Accident Deaths in India


  • Total 3,57,021 accidental deaths in the country during the year 2009.
  • A total of 6,47,904 cases of ‘Un-Natural Accidents’ caused 3,34,766 deaths and rendered
  • 4,96,190 people injured during 2009.
  • Male Female Victim Ratio — 77:23.
  • 4.3% increase in Accidental Deaths was reported over the previous year.
  • 7.2% decrease in deaths by causes attributable to nature.
  • 5.2% increase in deaths by un-natural causes.
  • Maharashtra accounting for 9.3% of country’s population has reported almost one sixth (17.5%) of accidental deaths due to unnatural causes. Madhya Pradesh and Tamil Naduaccounting for 6.1% and 5.7% respectively of the country’s population have reported 9.8% and 8.6% respectively of such deaths.
  • Males out-numbered females in all kinds of accidental casualties due to unnatural causes at the National level except ‘Fire Accidents’ (where 57.5% of those killed were females as compared to 42.5% males).
  • The major un-natural causes of Accidental Deaths were (i) Road Accidents (37.9%), (ii) Railway  Accidents and Rail-Road Accidents (7.8%), (iii) Poisoning (8.0%), (iv) Drowning (7.7%), (v) Sudden Deaths (7.4%) and (vi) Fire Accidents (7.0%).
  • A total of 4,51,283 ‘Traffic Accidents’ were reported during the year comprising 4,21,628 ‘Road Accidents’, 2,080 ‘Rail-Road Accidents’ and 27,575 ‘Other Railway Accidents’. It is observed that the rate of deaths per thousand vehicles has decreased from 1.5 in 2005 to 1.4 in 2009.
  • Deaths in ‘Road Accidents’ in the country have increased by 7.3% during 2009 compared to 2008.
  • 20.7% victims of Road Accidents were occupants of ’Two Wheelers’.
  • Rate of Accidental Deaths per thousand vehicles was highest in Arunachal Pradesh at 5.7 followed by Sikkim at 4.0.
  • The month-wise distribution of ‘Road Accidents’ has shown maximum number of accidents during May (38,928) and June (36,234) and least in the month of July (32,897).
  • Maximum ‘Road Accidents’ (66,835) were reported during 3 p.m. to 6 p.m.
  • Maximum ‘Rail-Road Accidents’ occurred during the months of June (197) and January(187).
  • The maximum number of ‘Other Railway Accidents’ were reported during the months of June (2,553), August (2,495) and September (2,494).
  • Tamil Nadu has reported maximum number (60,794) of Road accidents accounting for 14.4% of such accidents in the country. Uttar Pradesh has reported 1,262 cases (60.7%) of Rail-Road accidents and Maharashtra has reported 8,226 cases (29.8%) of other Railway accidents.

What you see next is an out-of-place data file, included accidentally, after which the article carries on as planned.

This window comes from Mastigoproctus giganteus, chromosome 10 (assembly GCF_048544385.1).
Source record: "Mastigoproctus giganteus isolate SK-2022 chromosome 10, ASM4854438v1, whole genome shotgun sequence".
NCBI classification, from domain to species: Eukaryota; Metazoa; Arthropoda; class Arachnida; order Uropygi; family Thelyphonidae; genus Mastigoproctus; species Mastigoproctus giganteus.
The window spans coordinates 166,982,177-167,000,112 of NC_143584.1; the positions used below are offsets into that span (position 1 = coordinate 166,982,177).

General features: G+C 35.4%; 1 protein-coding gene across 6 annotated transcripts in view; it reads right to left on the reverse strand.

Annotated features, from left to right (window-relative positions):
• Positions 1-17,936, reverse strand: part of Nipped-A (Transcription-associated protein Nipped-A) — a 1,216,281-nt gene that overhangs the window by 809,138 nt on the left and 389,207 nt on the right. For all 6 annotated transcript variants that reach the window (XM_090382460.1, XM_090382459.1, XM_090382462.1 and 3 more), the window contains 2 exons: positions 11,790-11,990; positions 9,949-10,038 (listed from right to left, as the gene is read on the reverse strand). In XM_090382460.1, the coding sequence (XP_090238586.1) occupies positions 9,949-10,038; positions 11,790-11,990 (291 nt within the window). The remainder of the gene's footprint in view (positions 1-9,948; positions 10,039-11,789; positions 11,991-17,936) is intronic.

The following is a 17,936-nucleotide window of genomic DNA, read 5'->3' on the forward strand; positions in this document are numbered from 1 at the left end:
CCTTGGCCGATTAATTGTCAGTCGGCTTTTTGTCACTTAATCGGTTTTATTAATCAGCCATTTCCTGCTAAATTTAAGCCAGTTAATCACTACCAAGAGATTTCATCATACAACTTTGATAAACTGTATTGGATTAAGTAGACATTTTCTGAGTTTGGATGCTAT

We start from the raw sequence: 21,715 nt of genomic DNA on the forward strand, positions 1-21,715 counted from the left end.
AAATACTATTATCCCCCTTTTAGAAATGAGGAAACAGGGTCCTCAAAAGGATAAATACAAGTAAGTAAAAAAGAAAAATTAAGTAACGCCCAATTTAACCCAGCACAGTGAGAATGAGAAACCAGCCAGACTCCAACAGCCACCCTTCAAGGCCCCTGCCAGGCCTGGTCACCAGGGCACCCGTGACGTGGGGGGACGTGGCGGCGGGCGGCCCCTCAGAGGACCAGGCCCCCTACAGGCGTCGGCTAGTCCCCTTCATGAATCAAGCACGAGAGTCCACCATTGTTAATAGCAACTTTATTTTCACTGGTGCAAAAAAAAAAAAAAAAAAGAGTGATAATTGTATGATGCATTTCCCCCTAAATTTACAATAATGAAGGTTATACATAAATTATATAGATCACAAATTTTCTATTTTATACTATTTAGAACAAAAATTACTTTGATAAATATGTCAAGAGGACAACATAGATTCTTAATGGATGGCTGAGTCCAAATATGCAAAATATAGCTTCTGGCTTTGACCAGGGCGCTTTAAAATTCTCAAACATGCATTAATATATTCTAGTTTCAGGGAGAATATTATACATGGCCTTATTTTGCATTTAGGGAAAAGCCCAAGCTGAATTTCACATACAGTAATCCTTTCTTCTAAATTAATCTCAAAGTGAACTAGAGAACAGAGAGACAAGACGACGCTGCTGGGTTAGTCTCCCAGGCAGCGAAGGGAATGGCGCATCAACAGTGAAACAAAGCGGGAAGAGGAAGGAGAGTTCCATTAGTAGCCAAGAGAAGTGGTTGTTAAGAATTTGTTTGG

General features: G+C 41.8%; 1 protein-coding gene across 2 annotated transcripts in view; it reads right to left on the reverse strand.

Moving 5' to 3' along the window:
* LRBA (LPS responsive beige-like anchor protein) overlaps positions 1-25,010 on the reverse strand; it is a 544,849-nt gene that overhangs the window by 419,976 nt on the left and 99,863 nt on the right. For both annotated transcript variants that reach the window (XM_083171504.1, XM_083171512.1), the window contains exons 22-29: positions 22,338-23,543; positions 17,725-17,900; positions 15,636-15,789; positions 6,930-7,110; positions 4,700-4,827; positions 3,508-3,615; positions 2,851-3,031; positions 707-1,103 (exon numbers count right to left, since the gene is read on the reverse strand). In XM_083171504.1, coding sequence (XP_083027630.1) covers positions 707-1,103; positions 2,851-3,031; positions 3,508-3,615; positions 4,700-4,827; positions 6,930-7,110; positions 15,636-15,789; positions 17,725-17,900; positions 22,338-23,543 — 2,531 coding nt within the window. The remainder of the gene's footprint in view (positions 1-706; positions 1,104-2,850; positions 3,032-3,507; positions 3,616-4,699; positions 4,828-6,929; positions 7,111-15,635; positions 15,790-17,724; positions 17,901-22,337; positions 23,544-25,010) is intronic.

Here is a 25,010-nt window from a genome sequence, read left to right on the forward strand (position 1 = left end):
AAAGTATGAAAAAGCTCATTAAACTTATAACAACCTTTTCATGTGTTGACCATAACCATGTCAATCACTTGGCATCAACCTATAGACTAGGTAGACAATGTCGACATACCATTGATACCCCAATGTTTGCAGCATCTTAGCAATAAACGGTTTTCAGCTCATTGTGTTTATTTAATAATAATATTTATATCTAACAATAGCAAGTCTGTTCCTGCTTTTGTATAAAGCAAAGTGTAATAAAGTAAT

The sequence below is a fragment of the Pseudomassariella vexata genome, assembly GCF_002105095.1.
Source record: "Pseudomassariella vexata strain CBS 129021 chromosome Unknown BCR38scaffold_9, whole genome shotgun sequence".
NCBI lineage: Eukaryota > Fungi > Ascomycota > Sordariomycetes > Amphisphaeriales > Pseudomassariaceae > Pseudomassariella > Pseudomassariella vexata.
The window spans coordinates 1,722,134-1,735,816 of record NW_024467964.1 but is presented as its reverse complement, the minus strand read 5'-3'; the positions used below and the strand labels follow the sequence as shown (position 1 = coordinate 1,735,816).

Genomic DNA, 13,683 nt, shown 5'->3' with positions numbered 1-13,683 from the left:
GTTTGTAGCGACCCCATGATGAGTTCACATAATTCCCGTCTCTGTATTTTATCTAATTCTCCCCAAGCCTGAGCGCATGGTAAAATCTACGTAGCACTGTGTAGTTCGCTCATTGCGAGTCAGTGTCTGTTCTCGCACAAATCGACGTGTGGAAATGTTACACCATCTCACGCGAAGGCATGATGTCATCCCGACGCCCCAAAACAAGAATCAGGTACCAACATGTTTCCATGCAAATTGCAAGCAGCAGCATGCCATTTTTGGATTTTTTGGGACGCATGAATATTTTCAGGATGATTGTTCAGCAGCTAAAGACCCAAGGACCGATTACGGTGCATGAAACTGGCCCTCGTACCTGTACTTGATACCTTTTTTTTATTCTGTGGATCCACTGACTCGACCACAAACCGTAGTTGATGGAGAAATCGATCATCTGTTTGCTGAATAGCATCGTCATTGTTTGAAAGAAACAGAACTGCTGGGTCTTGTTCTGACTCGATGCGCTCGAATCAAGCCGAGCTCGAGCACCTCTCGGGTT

• The share of accidental deaths due to causes attributable to Nature has decreased from 7.0% in 2008 to 6.2% in 2009.
  • No deaths due to causes attributable to Nature have been reported from A & N Islands, Chandigarh, Lakshadweep and Puducherry.
  • 9.5% victims of accidental deaths attributable to nature were due to Lightning.
  • Only 0.3% victims of accidental deaths attributable to nature were due to Epidemic.
  • Children’s population (up to 14 years age) as per census 2001 was 30.4% of the total population; accidental deaths of children accounted for 6.4% of total such deaths.
  • Most of the victims of accidents were aged between 15 to 44 years. This group of people has accounted for nearly two-third (60.7%) of all persons killed in accidents in the country during the year.
  • Puducherry has reported highest rate of accidental deaths, reporting 88.1 deaths per lakh population as compared to National average of 30.5.
  • 74.3% (208 out of 280) deaths attributable to nature in Chhattisgarh were due to Lightning and 78.1% (50 out of 64) deaths due to un-natural causes in Nagaland were due to Road Accidents alone.
  • Lakshadweep has reported a major increase of 166.7% (3 deaths in 2008 to 8 deaths in 2009) followed by Sikkim (116 deaths in 2008 to 222 deaths in 2009 i.e. an increase of 91.4%) while Nagaland has shown a decline of 68.3% (230 in 2008 to 73 in 2009) during 2009.
  • The lowest accidental death rate was reported from Nagaland (3.3).
  • ‘Accidental Death’ rate was highest in Pune (90.0) among cities.
  • Bhopal city has reported 324.2% increase in accidental deaths (from 248 in 2008 to 1,052 in 2009).
  • Delhi city among 35 mega cities has reported the highest number of deaths by causes attributable to Nature (47.1%) followed by Hyderabad (15.0%).
  • All natural accidental deaths in Lucknow and Surat were due to ‘Cold and Exposure’.
  • In Lucknow and Agra 94.6% and 80.6% respectively of total un-natural accidental deaths were due to ‘Road Accidents’ alone.
  • Delhi city accounted for 25.1% deaths of bicycle riders, 18.8% deaths of pedestrians, 16.6% deaths of two-wheeler riders and 9.2% deaths of three-wheeler riders in 35 mega cities.
  • Kolkata, the second largest city in terms of population (12.3% of the population of all mega cities) among 35 cities after Mumbai (15.2%), reported accidental death rate of 6.3 as compared to 52.3 reported by Mumbai.

Source: Accidental Deaths and Suicides Death in India 2009 Report by NCRB

1 reply on “Accident Deaths in India”

I found this information very educative and beneficial. Its a mirror to our living pattern. See in Kolkata where people are easy going and peaceful and almost always at ease are safe, look Mumbai where everyone seems to be in hurry pays the price ,with his precious life.
Thank you

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